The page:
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A Quantitative Assessment of Baroreceptor Reflex Sensitivity in Man, Awake and Asleep.

Peter Sleight, M.D.; J. David Bristow, M.D.; A. J. Honour, D.Phil.; George W. Pickering, M.D., F.A.C.P.; and Harley S. Smyth, M.D.
Ann Intern Med. 1968;68(5):1162. doi:10.7326/0003-4819-68-5-1162_1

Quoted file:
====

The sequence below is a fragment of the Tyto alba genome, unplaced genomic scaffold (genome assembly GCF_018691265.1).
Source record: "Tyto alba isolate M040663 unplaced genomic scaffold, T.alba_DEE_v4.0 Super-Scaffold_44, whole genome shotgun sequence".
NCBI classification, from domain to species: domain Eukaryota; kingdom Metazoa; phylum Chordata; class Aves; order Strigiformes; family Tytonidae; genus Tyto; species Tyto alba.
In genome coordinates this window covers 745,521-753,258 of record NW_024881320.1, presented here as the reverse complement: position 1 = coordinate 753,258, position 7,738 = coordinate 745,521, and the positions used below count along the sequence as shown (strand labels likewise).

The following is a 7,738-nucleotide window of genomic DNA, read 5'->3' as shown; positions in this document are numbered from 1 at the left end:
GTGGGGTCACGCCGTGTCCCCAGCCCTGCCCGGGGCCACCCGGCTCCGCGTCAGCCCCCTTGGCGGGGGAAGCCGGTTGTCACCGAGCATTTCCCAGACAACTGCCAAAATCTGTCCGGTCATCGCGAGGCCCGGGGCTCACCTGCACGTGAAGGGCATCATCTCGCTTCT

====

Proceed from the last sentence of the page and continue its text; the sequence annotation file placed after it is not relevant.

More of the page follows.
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An investigation was made of the fall in blood pressure that occurs during a night's sleep. The stage of sleep was identified from the electroencephalogram (five channels), the electrooculogram, and the submental electromyogram. On the last of three successive nights intra-arterial pressure was recorded continuously. Transient reflex bradycardia was produced by the rise in pressure after repeated intravenous injections of 0.25 to 2.0 µg of angiotensin, when subjects were awake and in each successive stage of sleep. The results of each pressor test could be expressed as a straight line in 10 of 13 subjects when the systolic pressures of




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